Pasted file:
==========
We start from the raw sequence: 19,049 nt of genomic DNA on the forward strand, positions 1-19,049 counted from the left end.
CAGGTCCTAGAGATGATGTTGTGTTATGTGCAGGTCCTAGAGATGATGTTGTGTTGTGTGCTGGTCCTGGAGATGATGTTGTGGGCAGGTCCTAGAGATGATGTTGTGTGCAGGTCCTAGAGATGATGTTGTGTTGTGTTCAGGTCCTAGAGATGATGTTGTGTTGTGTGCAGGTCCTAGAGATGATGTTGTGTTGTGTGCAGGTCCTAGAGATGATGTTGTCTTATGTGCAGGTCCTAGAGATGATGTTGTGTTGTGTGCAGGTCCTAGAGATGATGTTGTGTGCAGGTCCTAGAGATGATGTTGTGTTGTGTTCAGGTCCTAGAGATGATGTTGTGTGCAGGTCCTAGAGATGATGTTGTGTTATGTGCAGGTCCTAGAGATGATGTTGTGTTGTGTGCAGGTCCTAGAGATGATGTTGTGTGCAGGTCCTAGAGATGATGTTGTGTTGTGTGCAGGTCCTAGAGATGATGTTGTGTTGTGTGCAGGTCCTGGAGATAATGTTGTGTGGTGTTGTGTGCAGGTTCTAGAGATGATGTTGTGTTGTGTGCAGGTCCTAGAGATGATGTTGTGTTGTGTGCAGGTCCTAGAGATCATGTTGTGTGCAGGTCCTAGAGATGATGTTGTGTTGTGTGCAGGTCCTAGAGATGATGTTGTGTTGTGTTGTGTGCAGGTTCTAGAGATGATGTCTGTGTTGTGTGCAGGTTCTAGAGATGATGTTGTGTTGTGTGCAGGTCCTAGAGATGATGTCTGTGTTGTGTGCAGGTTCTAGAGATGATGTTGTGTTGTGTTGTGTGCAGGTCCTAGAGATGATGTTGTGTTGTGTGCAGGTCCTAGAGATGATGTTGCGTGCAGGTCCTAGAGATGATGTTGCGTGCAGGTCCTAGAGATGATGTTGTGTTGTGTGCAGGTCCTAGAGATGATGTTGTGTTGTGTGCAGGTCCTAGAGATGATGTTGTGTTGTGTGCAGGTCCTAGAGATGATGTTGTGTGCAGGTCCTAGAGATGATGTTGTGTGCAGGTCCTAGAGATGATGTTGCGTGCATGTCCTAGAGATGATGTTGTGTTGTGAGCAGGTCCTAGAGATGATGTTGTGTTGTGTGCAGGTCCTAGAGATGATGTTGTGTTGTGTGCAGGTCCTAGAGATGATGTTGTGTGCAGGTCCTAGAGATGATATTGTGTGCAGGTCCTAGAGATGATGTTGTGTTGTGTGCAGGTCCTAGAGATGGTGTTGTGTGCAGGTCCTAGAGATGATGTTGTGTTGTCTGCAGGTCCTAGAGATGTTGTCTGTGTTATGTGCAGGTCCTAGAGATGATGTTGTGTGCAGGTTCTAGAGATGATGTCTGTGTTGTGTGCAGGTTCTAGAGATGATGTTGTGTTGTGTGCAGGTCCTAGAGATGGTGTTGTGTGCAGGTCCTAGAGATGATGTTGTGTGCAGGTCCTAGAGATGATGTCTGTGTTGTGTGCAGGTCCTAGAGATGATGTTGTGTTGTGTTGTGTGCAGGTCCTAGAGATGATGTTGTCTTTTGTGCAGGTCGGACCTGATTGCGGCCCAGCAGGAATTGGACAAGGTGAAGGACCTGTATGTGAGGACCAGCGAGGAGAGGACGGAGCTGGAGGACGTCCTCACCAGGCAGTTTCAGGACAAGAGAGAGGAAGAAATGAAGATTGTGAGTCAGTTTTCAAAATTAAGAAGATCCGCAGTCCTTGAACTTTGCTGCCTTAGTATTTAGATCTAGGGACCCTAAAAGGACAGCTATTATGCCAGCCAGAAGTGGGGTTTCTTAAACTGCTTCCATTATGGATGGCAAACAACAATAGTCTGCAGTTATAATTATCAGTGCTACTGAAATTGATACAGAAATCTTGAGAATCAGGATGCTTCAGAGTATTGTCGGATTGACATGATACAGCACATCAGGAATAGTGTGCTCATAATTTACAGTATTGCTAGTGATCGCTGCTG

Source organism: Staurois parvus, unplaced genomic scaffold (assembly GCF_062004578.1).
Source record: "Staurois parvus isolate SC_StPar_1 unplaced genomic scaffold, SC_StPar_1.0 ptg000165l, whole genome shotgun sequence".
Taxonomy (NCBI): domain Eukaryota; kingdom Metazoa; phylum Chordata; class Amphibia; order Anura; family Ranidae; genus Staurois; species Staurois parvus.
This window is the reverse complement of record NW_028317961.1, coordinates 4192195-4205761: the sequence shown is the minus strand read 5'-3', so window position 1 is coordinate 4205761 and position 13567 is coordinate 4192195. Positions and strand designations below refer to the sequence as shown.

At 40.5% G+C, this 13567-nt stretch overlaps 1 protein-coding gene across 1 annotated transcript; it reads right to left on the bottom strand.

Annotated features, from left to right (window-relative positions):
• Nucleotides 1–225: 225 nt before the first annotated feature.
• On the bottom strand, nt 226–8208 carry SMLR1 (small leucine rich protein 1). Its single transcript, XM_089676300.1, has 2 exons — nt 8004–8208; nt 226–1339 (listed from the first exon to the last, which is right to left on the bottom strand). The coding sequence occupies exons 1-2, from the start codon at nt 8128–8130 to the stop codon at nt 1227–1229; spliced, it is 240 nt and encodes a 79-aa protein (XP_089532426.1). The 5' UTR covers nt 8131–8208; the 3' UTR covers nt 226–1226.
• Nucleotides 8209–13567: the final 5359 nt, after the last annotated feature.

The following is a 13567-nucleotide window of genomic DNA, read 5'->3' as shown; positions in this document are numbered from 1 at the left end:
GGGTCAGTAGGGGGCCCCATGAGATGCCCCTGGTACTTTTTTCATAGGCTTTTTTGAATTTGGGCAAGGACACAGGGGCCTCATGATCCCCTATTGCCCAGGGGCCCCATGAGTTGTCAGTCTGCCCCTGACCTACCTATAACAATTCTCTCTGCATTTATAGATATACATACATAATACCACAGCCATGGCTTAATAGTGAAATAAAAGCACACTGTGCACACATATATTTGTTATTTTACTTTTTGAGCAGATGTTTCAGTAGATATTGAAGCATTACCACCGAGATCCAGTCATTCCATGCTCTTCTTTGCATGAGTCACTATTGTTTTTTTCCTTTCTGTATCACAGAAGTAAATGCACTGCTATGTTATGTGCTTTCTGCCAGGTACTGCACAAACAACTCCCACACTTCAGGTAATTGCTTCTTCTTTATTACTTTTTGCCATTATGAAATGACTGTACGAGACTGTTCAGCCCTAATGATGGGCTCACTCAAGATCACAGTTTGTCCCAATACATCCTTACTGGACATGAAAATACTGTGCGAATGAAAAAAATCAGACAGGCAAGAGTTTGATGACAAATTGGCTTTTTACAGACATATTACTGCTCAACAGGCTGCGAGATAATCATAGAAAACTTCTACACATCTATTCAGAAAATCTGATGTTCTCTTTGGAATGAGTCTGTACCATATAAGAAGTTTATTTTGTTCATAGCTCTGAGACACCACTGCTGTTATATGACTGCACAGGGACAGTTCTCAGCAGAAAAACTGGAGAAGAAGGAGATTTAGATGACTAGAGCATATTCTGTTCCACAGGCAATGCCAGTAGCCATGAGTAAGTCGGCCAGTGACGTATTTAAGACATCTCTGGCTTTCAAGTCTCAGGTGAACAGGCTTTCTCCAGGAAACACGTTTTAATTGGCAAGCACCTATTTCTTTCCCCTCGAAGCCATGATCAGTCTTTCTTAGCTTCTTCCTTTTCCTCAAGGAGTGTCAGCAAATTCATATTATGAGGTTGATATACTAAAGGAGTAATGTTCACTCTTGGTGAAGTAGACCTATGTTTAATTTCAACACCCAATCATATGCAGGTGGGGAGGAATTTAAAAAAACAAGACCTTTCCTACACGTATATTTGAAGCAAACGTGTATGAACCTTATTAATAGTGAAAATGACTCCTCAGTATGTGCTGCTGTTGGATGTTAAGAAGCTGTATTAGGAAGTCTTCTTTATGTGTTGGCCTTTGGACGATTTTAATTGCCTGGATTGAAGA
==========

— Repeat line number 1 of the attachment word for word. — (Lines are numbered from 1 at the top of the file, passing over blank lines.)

We start from the raw sequence: 19,049 nt of genomic DNA on the forward strand, positions 1-19,049 counted from the left end.